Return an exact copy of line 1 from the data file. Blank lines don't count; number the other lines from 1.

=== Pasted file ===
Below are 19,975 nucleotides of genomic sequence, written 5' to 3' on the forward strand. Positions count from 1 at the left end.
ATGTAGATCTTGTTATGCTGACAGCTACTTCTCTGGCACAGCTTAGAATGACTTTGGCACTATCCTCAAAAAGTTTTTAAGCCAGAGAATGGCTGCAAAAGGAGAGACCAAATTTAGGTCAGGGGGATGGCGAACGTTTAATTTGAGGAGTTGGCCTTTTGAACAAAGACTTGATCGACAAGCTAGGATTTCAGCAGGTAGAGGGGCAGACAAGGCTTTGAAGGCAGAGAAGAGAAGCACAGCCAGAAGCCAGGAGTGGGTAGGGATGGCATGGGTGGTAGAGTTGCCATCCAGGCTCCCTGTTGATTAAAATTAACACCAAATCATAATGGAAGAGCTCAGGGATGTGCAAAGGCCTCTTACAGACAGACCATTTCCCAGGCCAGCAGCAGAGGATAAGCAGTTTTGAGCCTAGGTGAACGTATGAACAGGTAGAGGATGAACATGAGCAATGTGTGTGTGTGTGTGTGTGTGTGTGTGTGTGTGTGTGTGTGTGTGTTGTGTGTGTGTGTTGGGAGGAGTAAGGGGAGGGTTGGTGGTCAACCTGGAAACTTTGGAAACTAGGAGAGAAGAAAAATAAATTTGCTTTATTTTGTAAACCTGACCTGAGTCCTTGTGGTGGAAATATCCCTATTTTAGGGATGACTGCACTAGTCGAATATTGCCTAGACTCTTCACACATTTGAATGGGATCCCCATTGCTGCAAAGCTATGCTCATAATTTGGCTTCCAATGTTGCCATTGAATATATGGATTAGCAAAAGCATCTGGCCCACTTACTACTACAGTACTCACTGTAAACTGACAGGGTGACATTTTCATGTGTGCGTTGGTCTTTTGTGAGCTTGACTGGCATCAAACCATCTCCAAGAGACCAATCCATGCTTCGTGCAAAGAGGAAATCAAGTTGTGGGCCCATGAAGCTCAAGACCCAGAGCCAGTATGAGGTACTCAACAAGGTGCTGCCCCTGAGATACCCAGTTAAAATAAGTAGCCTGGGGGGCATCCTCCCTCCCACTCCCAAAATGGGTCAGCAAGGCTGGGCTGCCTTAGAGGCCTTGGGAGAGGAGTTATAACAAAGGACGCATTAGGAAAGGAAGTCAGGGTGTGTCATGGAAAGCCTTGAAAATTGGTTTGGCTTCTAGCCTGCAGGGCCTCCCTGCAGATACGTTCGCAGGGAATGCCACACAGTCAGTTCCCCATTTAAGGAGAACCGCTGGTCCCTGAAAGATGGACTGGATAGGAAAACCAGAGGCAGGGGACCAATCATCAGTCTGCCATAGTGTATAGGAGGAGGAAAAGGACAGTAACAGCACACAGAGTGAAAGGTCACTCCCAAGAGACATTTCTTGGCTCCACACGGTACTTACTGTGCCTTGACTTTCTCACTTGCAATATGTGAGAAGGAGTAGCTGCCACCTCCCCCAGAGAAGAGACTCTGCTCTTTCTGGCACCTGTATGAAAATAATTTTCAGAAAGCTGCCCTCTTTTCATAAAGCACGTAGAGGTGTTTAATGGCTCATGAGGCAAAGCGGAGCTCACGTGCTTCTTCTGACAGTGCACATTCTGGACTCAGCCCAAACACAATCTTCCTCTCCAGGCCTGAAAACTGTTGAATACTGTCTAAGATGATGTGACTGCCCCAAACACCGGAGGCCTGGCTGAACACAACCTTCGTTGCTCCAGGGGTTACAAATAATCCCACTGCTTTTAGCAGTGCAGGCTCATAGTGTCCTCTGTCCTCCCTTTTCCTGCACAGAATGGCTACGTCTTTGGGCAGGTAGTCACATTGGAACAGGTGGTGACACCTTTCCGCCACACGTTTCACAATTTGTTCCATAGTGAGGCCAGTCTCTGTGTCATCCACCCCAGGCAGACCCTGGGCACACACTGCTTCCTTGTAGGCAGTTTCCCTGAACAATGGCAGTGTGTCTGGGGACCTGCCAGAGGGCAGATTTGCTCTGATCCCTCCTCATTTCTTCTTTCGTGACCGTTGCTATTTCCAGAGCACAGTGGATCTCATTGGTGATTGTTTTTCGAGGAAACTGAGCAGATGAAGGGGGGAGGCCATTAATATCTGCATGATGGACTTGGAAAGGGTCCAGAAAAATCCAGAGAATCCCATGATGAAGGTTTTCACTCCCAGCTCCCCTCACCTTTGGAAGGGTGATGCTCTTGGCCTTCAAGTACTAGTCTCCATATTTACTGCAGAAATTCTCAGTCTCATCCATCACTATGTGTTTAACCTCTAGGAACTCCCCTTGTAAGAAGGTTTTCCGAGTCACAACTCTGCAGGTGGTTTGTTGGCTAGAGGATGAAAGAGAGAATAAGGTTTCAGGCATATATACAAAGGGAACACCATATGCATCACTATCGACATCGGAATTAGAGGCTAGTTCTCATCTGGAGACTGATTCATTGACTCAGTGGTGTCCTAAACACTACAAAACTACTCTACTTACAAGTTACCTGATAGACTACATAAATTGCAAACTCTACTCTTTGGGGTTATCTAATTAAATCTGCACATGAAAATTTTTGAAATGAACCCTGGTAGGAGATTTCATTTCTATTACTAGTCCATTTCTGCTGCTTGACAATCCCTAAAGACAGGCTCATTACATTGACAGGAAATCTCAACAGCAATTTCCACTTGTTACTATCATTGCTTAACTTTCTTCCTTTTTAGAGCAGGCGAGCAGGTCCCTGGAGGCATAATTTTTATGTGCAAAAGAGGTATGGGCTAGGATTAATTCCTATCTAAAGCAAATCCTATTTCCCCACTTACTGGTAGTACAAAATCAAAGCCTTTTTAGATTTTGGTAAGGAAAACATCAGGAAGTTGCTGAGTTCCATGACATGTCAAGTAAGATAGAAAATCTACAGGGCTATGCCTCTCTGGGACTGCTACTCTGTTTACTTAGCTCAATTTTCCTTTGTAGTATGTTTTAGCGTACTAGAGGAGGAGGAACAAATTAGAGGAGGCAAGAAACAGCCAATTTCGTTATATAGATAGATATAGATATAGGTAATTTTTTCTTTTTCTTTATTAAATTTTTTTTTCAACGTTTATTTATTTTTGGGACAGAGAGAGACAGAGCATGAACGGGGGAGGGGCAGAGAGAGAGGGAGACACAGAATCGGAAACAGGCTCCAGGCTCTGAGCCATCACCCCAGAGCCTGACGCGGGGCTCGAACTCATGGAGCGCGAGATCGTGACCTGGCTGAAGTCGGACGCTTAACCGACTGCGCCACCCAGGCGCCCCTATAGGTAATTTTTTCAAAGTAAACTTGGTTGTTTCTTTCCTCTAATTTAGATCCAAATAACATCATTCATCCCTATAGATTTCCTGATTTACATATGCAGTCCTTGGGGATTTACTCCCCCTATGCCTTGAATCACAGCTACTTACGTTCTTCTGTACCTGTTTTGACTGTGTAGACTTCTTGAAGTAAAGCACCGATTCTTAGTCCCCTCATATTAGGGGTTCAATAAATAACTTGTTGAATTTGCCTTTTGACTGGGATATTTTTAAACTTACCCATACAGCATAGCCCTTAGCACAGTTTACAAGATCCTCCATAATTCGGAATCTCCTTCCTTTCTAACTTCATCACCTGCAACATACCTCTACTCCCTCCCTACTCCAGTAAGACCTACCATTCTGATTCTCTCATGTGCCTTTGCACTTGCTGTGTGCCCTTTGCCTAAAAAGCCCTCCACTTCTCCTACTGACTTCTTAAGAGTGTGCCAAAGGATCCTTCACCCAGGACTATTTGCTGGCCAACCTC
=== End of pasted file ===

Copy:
Below are 19,975 nucleotides of genomic sequence, written 5' to 3' on the forward strand. Positions count from 1 at the left end.